„Salon Talks“ video interviw with Roy Wood Jr.
Late-night TV shows used to be at the top of the food chain. It was a significant accomplishment for an entertainer or athlete to be invited to appear on a late-night show and be interviewed by greats like David Letterman, Arsenio Hall or today’s Stephen Colbert, Jimmy Fallon and Jimmy Kimmel. But has the rise of streaming lessened their relevance? How many people are tuning in at 11 p.m. to watch anything?
With Trevor Noah’s departure from „The Daily Show,“ the ending of „Desus and Mero,“ and the cancellation of HBO’s „Pause with Sam Jay“ and Showtime’s „Ziwe,“ comedian Roy Wood Jr.—who himself is in the running to be the next „Daily Show“ host — is questioning how the remaining late shows will survive the current Writers Guild of America strike. (Salon’s unionized employees are represented by the WGA East.)
„I think late night needs innovation,“ Wood told me on „Salon Talks.“ „I don’t think that the way we’ve constructed late night will continue to be the way we see it post-strike. There’s going to be a lot of cuts, in my opinion, fiscally. I hate to talk like that, but I’m a realist, bro.“
He continued, „This idea of having a daily conversation about the things that have happened in this country and are happening and holding people in power accountable, that avenue still is viable. How you present that has to evolve into a way that I’m guessing needs to be cheaper and faster to be truly resonant with people.“
This spring, Wood threw zingers at Joe Biden, Clarence Thomas and Tucker Carlson while hosting the White House Correspondents‘ Dinner. Wood is most known for cracking us up as a correspondent on „The Daily Show“ and his comedy specials including „Father Figure,“ „No One Loves You“ and „Imperfect Messenger.“ He is currently on the road with his Happy to Be Here tour.
The following interview has been lightly edited for clarity and length.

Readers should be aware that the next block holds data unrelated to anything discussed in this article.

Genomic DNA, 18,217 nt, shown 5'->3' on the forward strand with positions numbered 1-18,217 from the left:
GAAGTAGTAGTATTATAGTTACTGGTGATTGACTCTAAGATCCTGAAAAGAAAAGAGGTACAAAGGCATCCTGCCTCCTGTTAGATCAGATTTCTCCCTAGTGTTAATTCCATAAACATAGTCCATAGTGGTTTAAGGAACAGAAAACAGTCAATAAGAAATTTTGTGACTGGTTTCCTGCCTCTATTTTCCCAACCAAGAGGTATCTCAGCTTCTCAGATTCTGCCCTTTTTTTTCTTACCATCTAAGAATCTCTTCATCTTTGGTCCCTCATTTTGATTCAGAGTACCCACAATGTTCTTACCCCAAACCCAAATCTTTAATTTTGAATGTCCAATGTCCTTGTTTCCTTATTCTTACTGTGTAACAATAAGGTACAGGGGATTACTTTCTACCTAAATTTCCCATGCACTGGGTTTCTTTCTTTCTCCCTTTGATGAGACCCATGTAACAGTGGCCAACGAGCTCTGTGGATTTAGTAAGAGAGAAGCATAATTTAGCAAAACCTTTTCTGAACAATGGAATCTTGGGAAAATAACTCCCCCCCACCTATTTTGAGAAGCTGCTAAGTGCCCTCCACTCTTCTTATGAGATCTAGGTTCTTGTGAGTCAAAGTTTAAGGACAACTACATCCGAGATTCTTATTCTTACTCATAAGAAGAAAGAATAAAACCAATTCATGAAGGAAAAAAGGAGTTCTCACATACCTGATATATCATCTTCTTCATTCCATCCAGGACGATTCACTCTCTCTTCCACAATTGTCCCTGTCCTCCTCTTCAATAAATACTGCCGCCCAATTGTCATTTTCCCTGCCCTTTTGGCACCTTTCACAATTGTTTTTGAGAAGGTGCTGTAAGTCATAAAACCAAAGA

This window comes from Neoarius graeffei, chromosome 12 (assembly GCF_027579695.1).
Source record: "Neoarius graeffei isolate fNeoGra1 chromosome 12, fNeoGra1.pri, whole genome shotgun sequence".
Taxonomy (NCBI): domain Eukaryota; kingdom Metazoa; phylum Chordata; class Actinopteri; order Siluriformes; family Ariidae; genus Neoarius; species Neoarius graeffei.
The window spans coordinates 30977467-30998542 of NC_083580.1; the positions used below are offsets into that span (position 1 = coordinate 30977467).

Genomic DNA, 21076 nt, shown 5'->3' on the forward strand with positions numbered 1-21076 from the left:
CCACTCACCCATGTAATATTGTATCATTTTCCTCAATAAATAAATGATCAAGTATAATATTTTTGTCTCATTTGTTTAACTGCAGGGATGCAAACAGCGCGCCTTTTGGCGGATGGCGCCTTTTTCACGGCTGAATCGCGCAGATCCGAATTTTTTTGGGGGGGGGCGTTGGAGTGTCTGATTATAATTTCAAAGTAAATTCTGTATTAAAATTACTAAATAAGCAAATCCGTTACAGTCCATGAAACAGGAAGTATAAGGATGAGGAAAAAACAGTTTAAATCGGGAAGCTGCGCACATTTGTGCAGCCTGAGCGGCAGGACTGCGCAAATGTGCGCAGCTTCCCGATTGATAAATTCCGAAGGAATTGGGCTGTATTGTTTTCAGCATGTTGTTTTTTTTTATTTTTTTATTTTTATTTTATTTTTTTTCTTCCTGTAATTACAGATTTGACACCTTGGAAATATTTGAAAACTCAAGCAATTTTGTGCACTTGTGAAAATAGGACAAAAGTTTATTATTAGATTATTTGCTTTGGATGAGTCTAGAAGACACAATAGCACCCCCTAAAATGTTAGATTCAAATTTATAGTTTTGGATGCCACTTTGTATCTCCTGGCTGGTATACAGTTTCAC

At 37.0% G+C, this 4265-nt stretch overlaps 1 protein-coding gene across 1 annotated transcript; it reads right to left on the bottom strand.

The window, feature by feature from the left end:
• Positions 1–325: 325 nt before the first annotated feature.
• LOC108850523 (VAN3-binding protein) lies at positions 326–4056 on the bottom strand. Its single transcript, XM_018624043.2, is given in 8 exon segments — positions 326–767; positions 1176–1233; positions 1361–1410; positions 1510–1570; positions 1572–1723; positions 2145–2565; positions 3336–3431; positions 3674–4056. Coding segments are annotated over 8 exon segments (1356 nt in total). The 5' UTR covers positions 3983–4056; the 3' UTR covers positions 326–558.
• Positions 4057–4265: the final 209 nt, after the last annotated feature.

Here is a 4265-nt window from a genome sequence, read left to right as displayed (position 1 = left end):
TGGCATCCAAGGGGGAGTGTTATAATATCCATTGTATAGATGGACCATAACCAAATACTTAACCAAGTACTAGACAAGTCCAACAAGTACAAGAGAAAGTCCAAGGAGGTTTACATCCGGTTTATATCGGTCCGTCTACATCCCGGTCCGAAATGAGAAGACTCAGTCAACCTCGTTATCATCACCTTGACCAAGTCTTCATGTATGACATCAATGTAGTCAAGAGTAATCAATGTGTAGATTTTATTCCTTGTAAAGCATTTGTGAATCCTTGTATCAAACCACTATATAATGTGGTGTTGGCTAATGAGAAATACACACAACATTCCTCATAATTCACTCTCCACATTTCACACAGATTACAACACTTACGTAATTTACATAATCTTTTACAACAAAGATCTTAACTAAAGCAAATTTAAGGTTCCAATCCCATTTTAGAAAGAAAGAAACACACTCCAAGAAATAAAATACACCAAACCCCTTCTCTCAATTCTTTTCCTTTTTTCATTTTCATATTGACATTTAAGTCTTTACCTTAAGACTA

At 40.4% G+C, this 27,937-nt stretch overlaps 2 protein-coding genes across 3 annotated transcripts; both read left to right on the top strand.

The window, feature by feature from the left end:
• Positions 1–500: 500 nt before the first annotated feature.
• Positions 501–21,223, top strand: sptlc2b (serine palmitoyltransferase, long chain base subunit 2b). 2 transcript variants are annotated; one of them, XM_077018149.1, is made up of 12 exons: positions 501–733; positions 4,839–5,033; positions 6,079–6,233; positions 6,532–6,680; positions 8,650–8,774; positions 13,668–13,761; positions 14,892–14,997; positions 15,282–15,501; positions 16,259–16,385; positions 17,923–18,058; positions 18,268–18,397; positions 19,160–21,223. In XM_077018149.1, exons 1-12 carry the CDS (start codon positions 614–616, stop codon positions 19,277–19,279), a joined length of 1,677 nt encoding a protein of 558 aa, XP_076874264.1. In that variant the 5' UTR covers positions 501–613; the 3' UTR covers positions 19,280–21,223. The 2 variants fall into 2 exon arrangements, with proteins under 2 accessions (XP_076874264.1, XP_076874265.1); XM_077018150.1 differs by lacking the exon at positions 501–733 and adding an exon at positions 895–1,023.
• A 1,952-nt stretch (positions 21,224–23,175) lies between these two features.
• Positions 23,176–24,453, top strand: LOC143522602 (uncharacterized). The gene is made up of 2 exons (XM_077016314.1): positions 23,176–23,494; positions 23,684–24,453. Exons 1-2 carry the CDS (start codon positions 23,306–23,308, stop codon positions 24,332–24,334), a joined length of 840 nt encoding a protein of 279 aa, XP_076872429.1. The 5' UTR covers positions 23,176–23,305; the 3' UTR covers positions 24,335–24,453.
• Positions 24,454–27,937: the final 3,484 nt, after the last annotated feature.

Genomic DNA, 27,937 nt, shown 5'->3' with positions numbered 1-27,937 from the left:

I’m happy to see you, man. Over the pandemic, I was in the Twitter space listening to you talk about „The Wire“ with our great friend, April Reign. I’m like, „Man, this guy knows his s**t.“
I’ve watched that series I think four times now, front to back. Three for sure, because to me, that’s like when you meet somebody new, you all start dating, „All right, first thing we got to do as a couple is watch ‚The Wire‘ front to back.“
You got to vet her.
We got to understand our love language.
It’s a great show. Just being from Baltimore, I’m always just interested how people from different places react to it. You started your career in Alabama at 18, 19 years old, and now are crushing White House Correspondents‘ Dinners.
That was crazy.
What was that moment like?
„There’s a book I need to write. There’s a stand-up special I need to shoot and there’s a late night show that I need to host.“
The Correspondents‘ Dinner, to me, is an opportunity for the constituents to say something back to the elected officials. It was a dope opportunity. Whether they laugh or not, that’s really something you can’t worry about as a comedian. You just got to go up there and say what’s funny to you and what you think is fair and balanced and attacking both sides of an issue. Then just leave it at that, man. Either they love it, or they don’t. Ain’t nothing you can do about it.
Were you worried about Joe Biden rushing the stand?
No. I wasn’t worried about Joe. First off, if Joe Biden rushed the stage like Will Smith, you can see him coming. You get slapped by Joe Biden for talking crazy, you was waiting on that slap. But I think the material about Kamala [Harris], the vice president, you’re trying to thread needles that are moving. It’s not just threading a needle. It’s threading a moving needle because the political tones change every day, what people want to talk about. Half the jokes that I did that week, we wrote that week, because the Tucker Carlson and Don Lemon stuff happened that week. The Clarence Thomas stuff was only two weeks old because a lot of that Harlan Crow stuff, more information was still dropping.
You took me out with that Clarence Thomas as an Instagram model joke.
Is he not? Calling the man a NFT, that might have been too far, but it felt right and funny at the time.
Now we know what an NFT is. You’ve been telling the hard truth for a long time. Do you feel like we’re at a space where people are finally starting to pay attention?